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RE: Monopolies in publishing


I've been lurking too long, and I know I'm going to hate myself for doing
this :-)  But here's an interesting thing. What you say is logically and
theoretically correct, but we don't live in a world of logic and theory.
In the world of physics, what you're suggesting doesn't quite stack up -
researchers have access to articles on the pre-print servers and they're
heavily used. So, in fact, an article (or at least something approximating
an equivalent) can and often does 'exist' in two places. And a large
number of institutions still subscribe to physics journals. Why is that?

Terry Hulbert
Institute of Physics Publishing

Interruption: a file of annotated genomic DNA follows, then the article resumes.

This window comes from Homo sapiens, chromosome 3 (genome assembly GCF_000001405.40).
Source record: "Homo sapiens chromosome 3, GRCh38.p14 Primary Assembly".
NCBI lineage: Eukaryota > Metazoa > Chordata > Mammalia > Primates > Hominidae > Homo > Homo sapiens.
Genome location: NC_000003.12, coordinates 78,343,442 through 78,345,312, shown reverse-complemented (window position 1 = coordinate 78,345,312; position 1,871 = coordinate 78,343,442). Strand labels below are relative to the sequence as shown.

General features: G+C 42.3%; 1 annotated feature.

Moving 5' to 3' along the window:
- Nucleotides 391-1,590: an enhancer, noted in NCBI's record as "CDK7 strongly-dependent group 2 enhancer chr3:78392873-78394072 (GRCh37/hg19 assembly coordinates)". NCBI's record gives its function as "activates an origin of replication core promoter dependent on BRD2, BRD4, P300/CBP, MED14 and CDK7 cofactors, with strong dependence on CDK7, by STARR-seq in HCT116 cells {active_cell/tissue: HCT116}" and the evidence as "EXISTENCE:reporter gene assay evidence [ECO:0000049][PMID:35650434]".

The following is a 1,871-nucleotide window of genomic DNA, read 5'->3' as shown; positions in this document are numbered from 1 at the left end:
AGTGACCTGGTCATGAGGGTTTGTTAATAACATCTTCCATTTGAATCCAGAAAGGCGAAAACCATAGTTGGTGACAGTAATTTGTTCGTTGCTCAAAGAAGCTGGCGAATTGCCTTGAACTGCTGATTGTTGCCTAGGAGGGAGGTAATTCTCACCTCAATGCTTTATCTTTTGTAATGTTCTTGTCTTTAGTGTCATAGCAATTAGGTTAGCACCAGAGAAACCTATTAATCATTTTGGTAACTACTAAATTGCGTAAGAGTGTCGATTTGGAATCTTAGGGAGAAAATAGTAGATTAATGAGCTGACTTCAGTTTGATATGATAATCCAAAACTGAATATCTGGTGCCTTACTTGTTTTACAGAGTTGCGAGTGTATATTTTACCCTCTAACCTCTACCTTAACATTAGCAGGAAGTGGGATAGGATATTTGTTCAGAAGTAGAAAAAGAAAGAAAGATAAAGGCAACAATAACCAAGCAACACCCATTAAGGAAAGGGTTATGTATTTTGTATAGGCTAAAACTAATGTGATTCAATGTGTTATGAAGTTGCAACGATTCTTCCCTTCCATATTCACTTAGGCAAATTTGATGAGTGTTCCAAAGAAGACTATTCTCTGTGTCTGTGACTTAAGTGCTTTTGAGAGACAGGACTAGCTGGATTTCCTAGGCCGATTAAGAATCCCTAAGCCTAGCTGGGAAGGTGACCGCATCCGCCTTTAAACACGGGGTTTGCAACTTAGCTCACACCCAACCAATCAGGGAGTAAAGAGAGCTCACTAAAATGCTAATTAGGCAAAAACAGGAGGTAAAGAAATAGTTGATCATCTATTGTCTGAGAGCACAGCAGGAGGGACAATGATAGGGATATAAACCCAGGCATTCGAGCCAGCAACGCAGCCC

Institute of Physics
76 Portland Place, London, W1B 1NT, England

>>> jan@biomedcentral.com 07/10/03 05:03pm >>>

It seems so obvious to me that subscription-based scientific journals are
monopoloid. Research articles are only published once. They are by
definition unique. Access to unique research articles is often crucial to
further research. They can only be obtained from one ultimate source
(albeit sometimes via agents). There is no opportunity to go to another,
possibly cheaper, source to find something equivalent, because equivalents
don't exist. So there is no choice if you need the article. No choice in
need means monopoly, no?

Authors of articles *do* have a choice of where to publish (at least where
to submit their papers). They can choose to submit to those journals that
serve their purpose best (e.g. to those that guarantee optimal
dissemination via open access). Open access journals are freely accessible
by the readers. This makes open access journals non-monopoloid.

Jan Velterop
BioMed Central